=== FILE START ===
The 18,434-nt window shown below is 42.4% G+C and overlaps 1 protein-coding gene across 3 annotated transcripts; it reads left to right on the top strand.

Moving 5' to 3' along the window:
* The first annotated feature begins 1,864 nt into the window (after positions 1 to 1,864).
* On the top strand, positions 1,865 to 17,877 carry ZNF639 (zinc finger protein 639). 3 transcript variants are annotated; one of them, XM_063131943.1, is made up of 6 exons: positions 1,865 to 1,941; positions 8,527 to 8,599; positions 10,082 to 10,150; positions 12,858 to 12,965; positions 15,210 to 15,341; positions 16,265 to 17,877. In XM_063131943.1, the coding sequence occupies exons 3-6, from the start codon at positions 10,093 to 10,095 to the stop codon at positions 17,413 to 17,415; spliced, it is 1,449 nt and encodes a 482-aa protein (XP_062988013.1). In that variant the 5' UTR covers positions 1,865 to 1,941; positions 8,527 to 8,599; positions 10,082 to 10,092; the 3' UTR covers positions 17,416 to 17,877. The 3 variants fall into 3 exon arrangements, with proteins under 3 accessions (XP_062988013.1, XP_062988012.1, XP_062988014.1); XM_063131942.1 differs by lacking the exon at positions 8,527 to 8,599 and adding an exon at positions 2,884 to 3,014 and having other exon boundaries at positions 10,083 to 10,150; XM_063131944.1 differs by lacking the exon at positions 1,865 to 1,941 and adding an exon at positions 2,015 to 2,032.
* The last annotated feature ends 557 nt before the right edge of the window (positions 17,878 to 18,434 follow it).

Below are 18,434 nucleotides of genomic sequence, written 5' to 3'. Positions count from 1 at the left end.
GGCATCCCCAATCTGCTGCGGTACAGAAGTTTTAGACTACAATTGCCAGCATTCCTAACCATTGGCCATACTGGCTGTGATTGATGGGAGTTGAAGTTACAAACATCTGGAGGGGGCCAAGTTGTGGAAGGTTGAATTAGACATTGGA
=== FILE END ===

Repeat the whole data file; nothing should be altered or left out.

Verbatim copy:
The 18,434-nt window shown below is 42.4% G+C and overlaps 1 protein-coding gene across 3 annotated transcripts; it reads left to right on the top strand.

Moving 5' to 3' along the window:
* The first annotated feature begins 1,864 nt into the window (after positions 1 to 1,864).
* On the top strand, positions 1,865 to 17,877 carry ZNF639 (zinc finger protein 639). 3 transcript variants are annotated; one of them, XM_063131943.1, is made up of 6 exons: positions 1,865 to 1,941; positions 8,527 to 8,599; positions 10,082 to 10,150; positions 12,858 to 12,965; positions 15,210 to 15,341; positions 16,265 to 17,877. In XM_063131943.1, the coding sequence occupies exons 3-6, from the start codon at positions 10,093 to 10,095 to the stop codon at positions 17,413 to 17,415; spliced, it is 1,449 nt and encodes a 482-aa protein (XP_062988013.1). In that variant the 5' UTR covers positions 1,865 to 1,941; positions 8,527 to 8,599; positions 10,082 to 10,092; the 3' UTR covers positions 17,416 to 17,877. The 3 variants fall into 3 exon arrangements, with proteins under 3 accessions (XP_062988013.1, XP_062988012.1, XP_062988014.1); XM_063131942.1 differs by lacking the exon at positions 8,527 to 8,599 and adding an exon at positions 2,884 to 3,014 and having other exon boundaries at positions 10,083 to 10,150; XM_063131944.1 differs by lacking the exon at positions 1,865 to 1,941 and adding an exon at positions 2,015 to 2,032.
* The last annotated feature ends 557 nt before the right edge of the window (positions 17,878 to 18,434 follow it).

Below are 18,434 nucleotides of genomic sequence, written 5' to 3'. Positions count from 1 at the left end.
GGCATCCCCAATCTGCTGCGGTACAGAAGTTTTAGACTACAATTGCCAGCATTCCTAACCATTGGCCATACTGGCTGTGATTGATGGGAGTTGAAGTTACAAACATCTGGAGGGGGCCAAGTTGTGGAAGGTTGAATTAGACATTGGA